Tuesday, May 16, 2006

Us and Them

This is a very interesting article that a friend found about how "simple living" is actually a privilege for the wealthy. Also will cause anyone to think who has been guilty (myself included) of judging the spending habits of the poor. One example: it's easy to criticize those in the inner city for making poor nutritional choices for themselves and their children - aside from a frequent lack of education, there are no grocery stores in the inner cities. When you have to buy groceries from liquor stores, there's not a lot of choices for fresh produce. Again, farmers' markets, Whole Foods, organic vegetables... may be getting back to the basics but it's an opportunity that many people don't have. Read it.

One student wanted to take this picture of our hands after I told him that I have always wanted to be his color. He didn't believe me. Let me state up front that I understand how many situations in life are much much easier for me because I am white, and I'm not at all downplaying any racism that anyone has experienced, or any pain from having the standard of beauty in our culture be closer to my skin color than his. But from a purely aesthetic point of view, I prefer his skin color.

4 comments:

julie said...

have you ever read "simple living" magazine? it's a huge load of crap about all the stuff you need to buy to live simply, which also happens to be full of advertising from people who want you to spend your money on their stuff... so much for actually thinking that you simple living might involve buying less stuff?? Not that this issue is one of my soap boxes or anything...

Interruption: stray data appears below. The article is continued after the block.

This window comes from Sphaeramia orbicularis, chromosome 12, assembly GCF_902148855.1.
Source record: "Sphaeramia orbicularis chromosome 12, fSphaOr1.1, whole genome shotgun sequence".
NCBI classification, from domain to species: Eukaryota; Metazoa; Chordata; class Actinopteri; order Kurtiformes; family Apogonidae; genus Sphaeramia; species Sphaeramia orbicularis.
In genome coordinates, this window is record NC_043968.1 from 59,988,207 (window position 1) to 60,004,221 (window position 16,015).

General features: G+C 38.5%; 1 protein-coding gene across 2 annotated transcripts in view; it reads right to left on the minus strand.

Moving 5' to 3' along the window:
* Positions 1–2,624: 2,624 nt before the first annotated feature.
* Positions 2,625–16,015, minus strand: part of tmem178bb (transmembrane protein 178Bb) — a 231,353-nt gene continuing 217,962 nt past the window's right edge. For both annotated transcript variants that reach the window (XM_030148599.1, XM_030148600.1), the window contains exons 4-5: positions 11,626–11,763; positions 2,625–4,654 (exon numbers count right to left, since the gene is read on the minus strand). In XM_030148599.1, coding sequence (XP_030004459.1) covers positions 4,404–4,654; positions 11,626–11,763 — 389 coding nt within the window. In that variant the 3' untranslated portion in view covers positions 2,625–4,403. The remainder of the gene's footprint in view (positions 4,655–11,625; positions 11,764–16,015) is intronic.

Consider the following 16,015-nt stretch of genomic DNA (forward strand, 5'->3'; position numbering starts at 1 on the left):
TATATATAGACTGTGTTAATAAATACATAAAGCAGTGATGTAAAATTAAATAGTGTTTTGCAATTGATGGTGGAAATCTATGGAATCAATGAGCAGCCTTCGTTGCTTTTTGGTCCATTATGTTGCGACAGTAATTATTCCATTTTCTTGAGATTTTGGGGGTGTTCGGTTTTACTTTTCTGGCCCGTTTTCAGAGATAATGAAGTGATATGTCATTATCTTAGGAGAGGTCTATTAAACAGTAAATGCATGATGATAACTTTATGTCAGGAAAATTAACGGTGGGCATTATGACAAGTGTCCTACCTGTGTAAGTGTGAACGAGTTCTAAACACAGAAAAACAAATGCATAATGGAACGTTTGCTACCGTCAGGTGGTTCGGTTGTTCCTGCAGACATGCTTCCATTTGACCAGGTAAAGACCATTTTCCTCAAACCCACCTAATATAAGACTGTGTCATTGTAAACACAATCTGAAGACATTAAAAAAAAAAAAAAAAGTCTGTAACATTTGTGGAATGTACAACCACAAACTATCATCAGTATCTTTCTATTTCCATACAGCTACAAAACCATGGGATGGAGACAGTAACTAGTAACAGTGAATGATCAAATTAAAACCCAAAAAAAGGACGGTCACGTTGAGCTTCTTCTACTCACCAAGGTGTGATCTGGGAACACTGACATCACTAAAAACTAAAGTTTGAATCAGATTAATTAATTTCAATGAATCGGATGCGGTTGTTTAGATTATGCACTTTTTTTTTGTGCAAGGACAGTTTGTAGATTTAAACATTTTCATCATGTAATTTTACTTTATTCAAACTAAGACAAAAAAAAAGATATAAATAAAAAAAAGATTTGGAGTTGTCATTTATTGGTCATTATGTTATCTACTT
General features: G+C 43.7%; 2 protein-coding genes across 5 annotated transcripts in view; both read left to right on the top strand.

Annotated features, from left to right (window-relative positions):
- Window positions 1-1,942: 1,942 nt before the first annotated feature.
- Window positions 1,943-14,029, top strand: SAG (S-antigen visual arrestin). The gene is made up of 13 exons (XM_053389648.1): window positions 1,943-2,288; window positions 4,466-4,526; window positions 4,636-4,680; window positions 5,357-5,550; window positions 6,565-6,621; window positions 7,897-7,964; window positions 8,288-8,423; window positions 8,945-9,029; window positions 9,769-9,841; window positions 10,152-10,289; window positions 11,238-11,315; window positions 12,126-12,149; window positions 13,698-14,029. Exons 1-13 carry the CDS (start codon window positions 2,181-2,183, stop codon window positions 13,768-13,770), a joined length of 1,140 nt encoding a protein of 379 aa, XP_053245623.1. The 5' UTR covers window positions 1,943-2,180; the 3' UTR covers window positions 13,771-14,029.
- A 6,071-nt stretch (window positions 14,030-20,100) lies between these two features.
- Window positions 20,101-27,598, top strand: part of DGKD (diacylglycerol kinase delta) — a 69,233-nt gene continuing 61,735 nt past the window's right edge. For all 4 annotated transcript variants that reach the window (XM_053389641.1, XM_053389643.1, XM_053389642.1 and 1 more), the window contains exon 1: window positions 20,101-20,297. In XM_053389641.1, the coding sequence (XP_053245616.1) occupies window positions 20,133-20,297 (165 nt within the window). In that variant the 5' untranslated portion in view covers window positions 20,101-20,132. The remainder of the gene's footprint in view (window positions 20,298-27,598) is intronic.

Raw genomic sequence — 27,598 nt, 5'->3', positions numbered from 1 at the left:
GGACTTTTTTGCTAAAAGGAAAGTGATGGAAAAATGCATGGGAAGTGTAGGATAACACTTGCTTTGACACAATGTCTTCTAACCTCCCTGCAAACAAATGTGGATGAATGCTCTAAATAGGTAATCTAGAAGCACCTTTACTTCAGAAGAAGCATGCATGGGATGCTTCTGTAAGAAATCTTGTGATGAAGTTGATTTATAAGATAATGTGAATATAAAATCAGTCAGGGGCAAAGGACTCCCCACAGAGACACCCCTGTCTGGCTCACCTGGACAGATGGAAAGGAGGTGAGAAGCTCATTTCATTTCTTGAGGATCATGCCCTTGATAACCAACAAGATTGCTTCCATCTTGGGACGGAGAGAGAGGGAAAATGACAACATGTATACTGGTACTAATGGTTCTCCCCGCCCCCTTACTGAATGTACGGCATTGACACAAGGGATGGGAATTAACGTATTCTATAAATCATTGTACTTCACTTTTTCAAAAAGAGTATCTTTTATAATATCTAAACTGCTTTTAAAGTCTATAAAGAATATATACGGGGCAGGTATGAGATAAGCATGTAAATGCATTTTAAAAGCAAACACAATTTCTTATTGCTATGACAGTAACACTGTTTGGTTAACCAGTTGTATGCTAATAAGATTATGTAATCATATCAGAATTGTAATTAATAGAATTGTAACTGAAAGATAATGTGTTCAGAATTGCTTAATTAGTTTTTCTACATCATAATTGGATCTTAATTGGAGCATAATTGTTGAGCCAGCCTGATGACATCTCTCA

Jessica said...

You know... I know there are places where schools have made community gardens. I have no idea whether this would be a catastrophe or a boon for your particular class (or maybe local churches or your/other grades already do this), but I'm thinking you could get grant money and/or donorschoose funding to do this. Also, wonder if someone creative could slip it under Physical Education if not biology/ecosystem standards?

Bronwyn said...

We had a garden, which was funded by Americorps and was great for a few years. The problem is upkeep. After a while, we need money and labor to keep things going and that's where we run into problems... Our Americorps garden got so run down that the district finally just paved over it. :(

jessamynit said...

there's a new book out about the authors' "year without buying". they basically went a year without buying anything ... well, anything other than healthy groceries. and a washing machine. and things from the thrift store. etc. there were a bunch of other exceptions.
I didn't read it, just heard an interview. basically they were trying to prove a point, that it's possible but "super hard" or something, ... nevermind that millions of people don't even have those luxuries! dumb.